Washington has a richer golf heritage than many folks realize. Here are some assorted historical facts and some bits of information about the game in the Evergreen State:

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Washington has a richer golf heritage than many folks realize. Here are some assorted historical facts and some bits of information about the game in the Evergreen State:


The first U.S. Women’s Open was held at the Spokane Country Club in 1946 and the winner was Patty Berg.


The PGA Championship, one of golf’s four “majors,” has been held in Washington twice.


In 1944, it was held at the Manito Country Club in Spokane and Bob Hamilton upset Byron Nelson 1-up in the match-play final.


The tournament returned to Washington in 1998 at Sahalee Country Club in Sammamish and Vijay Singh won with a four-round total of 271.


Jack Westland of Everett won the 1952 U.S. Amateur at the Seattle Golf Club and used the victory as a launching pad for a successful campaign for the U.S. Congress.








Arnold Palmer shot a 66 on his 66th birthday.


In the final round of the 1995 GTE Classic at Inglewood Golf Club in Kenmore, Arnold Palmer celebrated his birthday by shooting his age — 66.


What a trio! At the 1945 Esmeralda Open in Spokane held at Indian Canyon, Byron Nelson won with a 266 total. Sam Snead shot 63 on the final day and tied for third with Ben Hogan, who had a hole-in-one.


At the 1978 Washington Open at the Glendale Country Club in Bellevue, Fred Couples played the final round in tennis shoes and won.


The Safeco Classic ran from 1982 to 1999 at Meridian Valley Country Club in Kent. It provided the first LPGA win for Juli Inkster in 1983 and in 1985 it provided the 43rd and final LPGA win for Kirkland native JoAnne Carner.


A total of 18 United States Golf Association national championships have been played in Washington. The next one will be the 2006 U.S. Public Links Championship at Gold Mountain’s Olympic Course outside Bremerton.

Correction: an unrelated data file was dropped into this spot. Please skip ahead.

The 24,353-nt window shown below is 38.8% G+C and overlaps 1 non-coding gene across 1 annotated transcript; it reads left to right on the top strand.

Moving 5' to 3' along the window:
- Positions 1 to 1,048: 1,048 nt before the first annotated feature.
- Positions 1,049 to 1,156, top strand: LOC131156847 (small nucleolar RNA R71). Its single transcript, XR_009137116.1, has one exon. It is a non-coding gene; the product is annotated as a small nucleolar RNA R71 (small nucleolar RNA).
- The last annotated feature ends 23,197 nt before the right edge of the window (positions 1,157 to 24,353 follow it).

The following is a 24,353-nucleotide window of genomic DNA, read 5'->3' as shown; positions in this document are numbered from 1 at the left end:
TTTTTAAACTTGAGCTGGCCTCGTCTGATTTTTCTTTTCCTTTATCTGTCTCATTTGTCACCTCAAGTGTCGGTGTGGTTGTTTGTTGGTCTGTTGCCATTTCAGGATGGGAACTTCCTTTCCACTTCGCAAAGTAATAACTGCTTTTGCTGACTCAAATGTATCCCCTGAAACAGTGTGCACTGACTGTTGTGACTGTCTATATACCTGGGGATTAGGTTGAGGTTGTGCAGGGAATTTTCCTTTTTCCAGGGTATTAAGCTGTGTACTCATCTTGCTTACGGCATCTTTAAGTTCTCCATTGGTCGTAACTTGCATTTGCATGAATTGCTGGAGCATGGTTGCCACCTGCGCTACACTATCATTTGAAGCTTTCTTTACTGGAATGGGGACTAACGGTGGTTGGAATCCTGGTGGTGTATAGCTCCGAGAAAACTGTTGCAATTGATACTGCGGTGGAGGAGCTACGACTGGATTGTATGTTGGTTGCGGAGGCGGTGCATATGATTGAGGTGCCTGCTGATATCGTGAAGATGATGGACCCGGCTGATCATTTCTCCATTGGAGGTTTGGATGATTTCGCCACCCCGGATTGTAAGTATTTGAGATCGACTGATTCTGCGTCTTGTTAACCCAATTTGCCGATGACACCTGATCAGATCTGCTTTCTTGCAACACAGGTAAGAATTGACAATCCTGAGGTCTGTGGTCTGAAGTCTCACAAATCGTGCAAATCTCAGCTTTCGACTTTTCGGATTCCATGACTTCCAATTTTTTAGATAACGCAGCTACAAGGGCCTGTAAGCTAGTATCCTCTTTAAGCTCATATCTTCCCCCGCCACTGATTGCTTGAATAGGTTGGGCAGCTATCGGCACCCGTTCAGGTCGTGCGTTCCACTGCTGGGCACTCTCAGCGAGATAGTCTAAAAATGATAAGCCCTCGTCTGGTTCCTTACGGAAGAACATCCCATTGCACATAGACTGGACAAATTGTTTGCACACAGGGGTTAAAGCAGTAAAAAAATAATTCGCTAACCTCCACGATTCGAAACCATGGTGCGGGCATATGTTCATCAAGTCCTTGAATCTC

The Tacoma Country and Golf Club was founded in 1894 and claims to be the oldest continuously operated golf club west of the Mississippi.


Karsten Solheim, who developed Ping putters and golf clubs, was a Seattle native who attended Ballard High School and the University of Washington. He died in 2000 at age 88.


The first African-American to win a USGA championship was Bill Wright, a graduate of Franklin High School, who won the U.S. Public Links title in 1959. He played his college golf at Western Washington.


In the 14-year span from 1955 to 1968, Washington women won the U.S. Women’s Amateur nine times. JoAnne (Gunderson) Carner won five titles, Anne Quast Sander won three and Pat Lesser Harbottle won once.







STEVE RINGMAN / THE SEATTLE TIMES


It all added up to a course-record 60 when Arizona State’s Paul Casey won the Pac-10 championship at Broadmoor golf club in 1999.


The average handicap index of the 51,982 men in the Washington State Golf Association is 16.5. The average index for the 14,885 women in the WSGA is 29.4.


By one count, there are 300 golf courses in the state, including pitch-and-putt layouts.


The highest greens fees in the state are $150 (plus tax) to play the Coal Creek Course at The Golf Club at Newcastle during peak season. The cheapest greens fee is $1.50 at the grandiosely named Pend Oreille Golf and Country Club outside Metaline Falls in the far northeast section of the state. The course has sand greens and you pay on the “honor system” by putting money in a collection box.


In 1999, Paul Casey shot a course-record 10-under 60 on the final day to win the Pac-10 championship at Broadmoor Golf Club. The accomplishment rekindled memories of Byron Nelson’s 62-68-63-66-259 to win the Seattle Open in 1945.








Casey angered some with anti-American comments.


Casey, an Englishman, made headlines last fall when he said, “Oh, we properly hate them (the American Ryder Cup team). Americans can be bloody annoying. Sometimes they infuriate me. In Scottsdale (Arizona, where he has a home), it’s not so bad because the people there have traveled and you can have civilized conversations with them. But the vast majority of Americans simply don’t know what is going on.”


Casey received a rainstorm of criticism and was dropped by Titleist, one of his sponsors. Casey plays on the PGA Tour.


The state courses with the highest slope (difficulty) rating from the championship tees are: Indian Summer Golf & Country Club (Olympia) 146 (113 is a standard course), Plateau Club (Sammamish) 145 and Canterwood Golf and Country Club (Gig Harbor) 144.


Craig Smith: 206-464-8279 or csmith@seattletimes.com